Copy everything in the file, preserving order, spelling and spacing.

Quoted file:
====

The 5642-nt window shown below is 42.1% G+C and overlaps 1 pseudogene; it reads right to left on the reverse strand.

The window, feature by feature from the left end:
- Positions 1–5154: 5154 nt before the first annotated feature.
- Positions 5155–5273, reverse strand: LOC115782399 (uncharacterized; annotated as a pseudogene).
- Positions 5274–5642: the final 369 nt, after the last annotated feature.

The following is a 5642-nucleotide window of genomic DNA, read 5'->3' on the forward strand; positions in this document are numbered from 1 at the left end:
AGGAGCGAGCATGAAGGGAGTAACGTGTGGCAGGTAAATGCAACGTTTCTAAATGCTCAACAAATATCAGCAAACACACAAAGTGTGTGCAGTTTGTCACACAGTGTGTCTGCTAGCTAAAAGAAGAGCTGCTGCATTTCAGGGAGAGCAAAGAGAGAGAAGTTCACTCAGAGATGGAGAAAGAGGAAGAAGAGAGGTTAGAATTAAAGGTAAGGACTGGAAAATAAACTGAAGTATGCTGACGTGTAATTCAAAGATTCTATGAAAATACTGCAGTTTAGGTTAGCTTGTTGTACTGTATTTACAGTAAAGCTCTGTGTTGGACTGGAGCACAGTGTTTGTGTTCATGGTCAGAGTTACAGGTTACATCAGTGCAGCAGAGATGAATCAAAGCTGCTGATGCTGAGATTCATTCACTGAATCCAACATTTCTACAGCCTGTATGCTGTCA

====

The 5642-nt window shown below is 42.1% G+C and overlaps 1 pseudogene; it reads right to left on the reverse strand.

The window, feature by feature from the left end:
- Positions 1–5154: 5154 nt before the first annotated feature.
- Positions 5155–5273, reverse strand: LOC115782399 (uncharacterized; annotated as a pseudogene).
- Positions 5274–5642: the final 369 nt, after the last annotated feature.

The following is a 5642-nucleotide window of genomic DNA, read 5'->3' on the forward strand; positions in this document are numbered from 1 at the left end:
AGGAGCGAGCATGAAGGGAGTAACGTGTGGCAGGTAAATGCAACGTTTCTAAATGCTCAACAAATATCAGCAAACACACAAAGTGTGTGCAGTTTGTCACACAGTGTGTCTGCTAGCTAAAAGAAGAGCTGCTGCATTTCAGGGAGAGCAAAGAGAGAGAAGTTCACTCAGAGATGGAGAAAGAGGAAGAAGAGAGGTTAGAATTAAAGGTAAGGACTGGAAAATAAACTGAAGTATGCTGACGTGTAATTCAAAGATTCTATGAAAATACTGCAGTTTAGGTTAGCTTGTTGTACTGTATTTACAGTAAAGCTCTGTGTTGGACTGGAGCACAGTGTTTGTGTTCATGGTCAGAGTTACAGGTTACATCAGTGCAGCAGAGATGAATCAAAGCTGCTGATGCTGAGATTCATTCACTGAATCCAACATTTCTACAGCCTGTATGCTGTCA